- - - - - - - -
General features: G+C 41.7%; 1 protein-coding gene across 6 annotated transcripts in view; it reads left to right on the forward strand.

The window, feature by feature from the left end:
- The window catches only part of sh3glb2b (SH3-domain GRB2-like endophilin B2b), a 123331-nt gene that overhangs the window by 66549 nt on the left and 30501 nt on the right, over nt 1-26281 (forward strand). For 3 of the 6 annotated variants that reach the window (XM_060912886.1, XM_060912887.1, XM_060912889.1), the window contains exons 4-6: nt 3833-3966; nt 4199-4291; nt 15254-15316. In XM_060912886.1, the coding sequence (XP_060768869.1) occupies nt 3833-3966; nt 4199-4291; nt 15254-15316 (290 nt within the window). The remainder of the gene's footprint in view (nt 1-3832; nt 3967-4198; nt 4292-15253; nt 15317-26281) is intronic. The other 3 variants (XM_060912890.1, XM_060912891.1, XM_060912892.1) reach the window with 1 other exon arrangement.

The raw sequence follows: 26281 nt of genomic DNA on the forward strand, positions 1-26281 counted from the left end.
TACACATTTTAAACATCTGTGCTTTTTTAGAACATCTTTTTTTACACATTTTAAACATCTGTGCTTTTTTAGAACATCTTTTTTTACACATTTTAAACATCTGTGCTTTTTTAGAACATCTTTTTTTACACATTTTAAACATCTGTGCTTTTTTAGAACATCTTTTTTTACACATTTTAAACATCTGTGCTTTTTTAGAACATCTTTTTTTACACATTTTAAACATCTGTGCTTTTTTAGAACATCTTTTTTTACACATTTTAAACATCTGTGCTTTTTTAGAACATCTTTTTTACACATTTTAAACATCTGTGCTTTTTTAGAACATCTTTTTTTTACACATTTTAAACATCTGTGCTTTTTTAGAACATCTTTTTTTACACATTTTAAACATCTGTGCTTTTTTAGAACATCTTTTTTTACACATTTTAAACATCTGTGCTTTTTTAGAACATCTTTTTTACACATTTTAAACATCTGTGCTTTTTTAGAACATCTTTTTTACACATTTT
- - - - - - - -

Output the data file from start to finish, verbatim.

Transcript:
General features: G+C 41.7%; 1 protein-coding gene across 6 annotated transcripts in view; it reads left to right on the forward strand.

The window, feature by feature from the left end:
- The window catches only part of sh3glb2b (SH3-domain GRB2-like endophilin B2b), a 123331-nt gene that overhangs the window by 66549 nt on the left and 30501 nt on the right, over nt 1-26281 (forward strand). For 3 of the 6 annotated variants that reach the window (XM_060912886.1, XM_060912887.1, XM_060912889.1), the window contains exons 4-6: nt 3833-3966; nt 4199-4291; nt 15254-15316. In XM_060912886.1, the coding sequence (XP_060768869.1) occupies nt 3833-3966; nt 4199-4291; nt 15254-15316 (290 nt within the window). The remainder of the gene's footprint in view (nt 1-3832; nt 3967-4198; nt 4292-15253; nt 15317-26281) is intronic. The other 3 variants (XM_060912890.1, XM_060912891.1, XM_060912892.1) reach the window with 1 other exon arrangement.

The raw sequence follows: 26281 nt of genomic DNA on the forward strand, positions 1-26281 counted from the left end.
TACACATTTTAAACATCTGTGCTTTTTTAGAACATCTTTTTTTACACATTTTAAACATCTGTGCTTTTTTAGAACATCTTTTTTTACACATTTTAAACATCTGTGCTTTTTTAGAACATCTTTTTTTACACATTTTAAACATCTGTGCTTTTTTAGAACATCTTTTTTTACACATTTTAAACATCTGTGCTTTTTTAGAACATCTTTTTTTACACATTTTAAACATCTGTGCTTTTTTAGAACATCTTTTTTTACACATTTTAAACATCTGTGCTTTTTTAGAACATCTTTTTTACACATTTTAAACATCTGTGCTTTTTTAGAACATCTTTTTTTTACACATTTTAAACATCTGTGCTTTTTTAGAACATCTTTTTTTACACATTTTAAACATCTGTGCTTTTTTAGAACATCTTTTTTTACACATTTTAAACATCTGTGCTTTTTTAGAACATCTTTTTTACACATTTTAAACATCTGTGCTTTTTTAGAACATCTTTTTTACACATTTT